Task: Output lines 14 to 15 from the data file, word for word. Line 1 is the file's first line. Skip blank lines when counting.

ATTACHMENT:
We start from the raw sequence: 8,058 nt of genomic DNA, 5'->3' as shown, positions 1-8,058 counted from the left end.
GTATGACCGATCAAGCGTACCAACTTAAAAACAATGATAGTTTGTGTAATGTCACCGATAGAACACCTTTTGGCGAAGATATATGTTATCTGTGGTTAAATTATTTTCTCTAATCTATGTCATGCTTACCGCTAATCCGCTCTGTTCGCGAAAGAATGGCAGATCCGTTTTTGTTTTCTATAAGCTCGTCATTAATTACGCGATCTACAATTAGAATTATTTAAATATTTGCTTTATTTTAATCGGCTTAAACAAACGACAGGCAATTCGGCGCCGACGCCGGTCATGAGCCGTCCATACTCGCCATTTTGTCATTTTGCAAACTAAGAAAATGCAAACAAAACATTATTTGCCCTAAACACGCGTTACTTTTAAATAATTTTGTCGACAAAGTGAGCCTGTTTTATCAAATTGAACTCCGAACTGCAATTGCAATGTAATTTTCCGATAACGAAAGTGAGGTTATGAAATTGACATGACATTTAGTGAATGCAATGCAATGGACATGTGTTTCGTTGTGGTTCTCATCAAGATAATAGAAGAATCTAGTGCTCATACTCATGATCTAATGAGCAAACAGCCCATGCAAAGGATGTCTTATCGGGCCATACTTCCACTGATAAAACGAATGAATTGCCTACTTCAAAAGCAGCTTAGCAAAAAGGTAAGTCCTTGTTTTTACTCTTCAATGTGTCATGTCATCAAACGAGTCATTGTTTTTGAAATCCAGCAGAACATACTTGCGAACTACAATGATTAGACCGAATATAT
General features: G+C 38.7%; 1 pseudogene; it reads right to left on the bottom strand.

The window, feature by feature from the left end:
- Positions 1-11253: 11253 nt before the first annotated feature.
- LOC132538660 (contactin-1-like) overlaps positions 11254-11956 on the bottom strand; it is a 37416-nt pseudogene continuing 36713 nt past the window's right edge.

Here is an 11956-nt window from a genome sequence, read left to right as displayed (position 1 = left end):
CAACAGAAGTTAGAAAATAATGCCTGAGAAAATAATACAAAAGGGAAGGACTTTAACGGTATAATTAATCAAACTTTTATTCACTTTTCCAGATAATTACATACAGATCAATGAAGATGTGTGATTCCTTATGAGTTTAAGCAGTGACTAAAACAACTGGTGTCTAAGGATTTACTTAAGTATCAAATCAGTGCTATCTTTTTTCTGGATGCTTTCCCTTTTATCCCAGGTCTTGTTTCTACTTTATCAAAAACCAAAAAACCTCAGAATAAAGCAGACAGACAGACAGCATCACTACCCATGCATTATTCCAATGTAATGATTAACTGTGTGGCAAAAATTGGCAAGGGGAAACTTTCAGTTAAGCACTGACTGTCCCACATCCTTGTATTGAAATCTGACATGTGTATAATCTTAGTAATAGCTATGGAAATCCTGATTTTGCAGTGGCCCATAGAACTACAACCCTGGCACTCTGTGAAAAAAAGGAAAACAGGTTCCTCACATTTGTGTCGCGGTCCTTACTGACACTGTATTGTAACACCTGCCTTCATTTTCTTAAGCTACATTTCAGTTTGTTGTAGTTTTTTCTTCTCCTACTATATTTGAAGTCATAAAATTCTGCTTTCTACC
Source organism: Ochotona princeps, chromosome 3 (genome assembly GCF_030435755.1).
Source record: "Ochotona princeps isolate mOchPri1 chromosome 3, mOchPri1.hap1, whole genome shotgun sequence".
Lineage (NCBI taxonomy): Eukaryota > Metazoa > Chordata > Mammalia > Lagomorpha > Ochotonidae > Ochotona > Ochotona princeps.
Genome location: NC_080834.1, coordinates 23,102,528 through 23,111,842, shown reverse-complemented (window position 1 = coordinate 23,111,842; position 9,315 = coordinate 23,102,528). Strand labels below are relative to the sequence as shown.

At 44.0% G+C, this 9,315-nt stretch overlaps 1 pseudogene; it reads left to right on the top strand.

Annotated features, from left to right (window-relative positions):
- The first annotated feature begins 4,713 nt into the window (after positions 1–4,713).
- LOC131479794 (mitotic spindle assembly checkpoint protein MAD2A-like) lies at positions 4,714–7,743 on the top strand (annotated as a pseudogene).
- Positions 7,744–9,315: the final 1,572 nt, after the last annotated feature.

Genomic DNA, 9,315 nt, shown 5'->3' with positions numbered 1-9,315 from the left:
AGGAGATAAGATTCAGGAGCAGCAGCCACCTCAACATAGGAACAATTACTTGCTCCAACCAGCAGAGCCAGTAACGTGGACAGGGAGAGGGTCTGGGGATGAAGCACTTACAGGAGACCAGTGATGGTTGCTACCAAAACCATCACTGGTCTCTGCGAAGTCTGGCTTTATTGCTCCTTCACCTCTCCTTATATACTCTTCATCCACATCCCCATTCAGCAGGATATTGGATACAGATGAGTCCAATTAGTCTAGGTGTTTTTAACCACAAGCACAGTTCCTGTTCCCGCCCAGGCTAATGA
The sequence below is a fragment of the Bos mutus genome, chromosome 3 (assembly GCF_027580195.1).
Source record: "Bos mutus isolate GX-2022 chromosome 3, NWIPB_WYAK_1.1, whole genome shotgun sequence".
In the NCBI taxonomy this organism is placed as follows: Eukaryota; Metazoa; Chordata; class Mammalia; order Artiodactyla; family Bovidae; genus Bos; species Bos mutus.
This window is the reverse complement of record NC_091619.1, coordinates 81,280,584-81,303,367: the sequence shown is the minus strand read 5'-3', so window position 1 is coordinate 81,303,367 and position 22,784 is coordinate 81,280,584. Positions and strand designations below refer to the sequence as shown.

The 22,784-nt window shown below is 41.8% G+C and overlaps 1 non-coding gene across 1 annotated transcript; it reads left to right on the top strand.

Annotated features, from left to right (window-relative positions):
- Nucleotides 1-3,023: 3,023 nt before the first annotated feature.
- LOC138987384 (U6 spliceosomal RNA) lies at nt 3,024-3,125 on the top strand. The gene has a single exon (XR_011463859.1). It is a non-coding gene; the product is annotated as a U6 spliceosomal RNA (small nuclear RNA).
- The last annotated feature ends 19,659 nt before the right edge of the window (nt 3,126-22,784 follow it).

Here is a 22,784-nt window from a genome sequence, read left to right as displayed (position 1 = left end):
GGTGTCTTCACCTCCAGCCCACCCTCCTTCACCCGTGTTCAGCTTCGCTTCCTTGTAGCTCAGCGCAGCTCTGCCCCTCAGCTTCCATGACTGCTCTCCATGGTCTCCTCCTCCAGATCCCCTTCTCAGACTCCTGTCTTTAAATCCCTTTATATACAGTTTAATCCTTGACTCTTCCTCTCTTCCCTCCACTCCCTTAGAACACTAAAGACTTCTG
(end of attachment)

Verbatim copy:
Annotated features, from left to right (window-relative positions):
- The first annotated feature begins 4,713 nt into the window (after positions 1–4,713).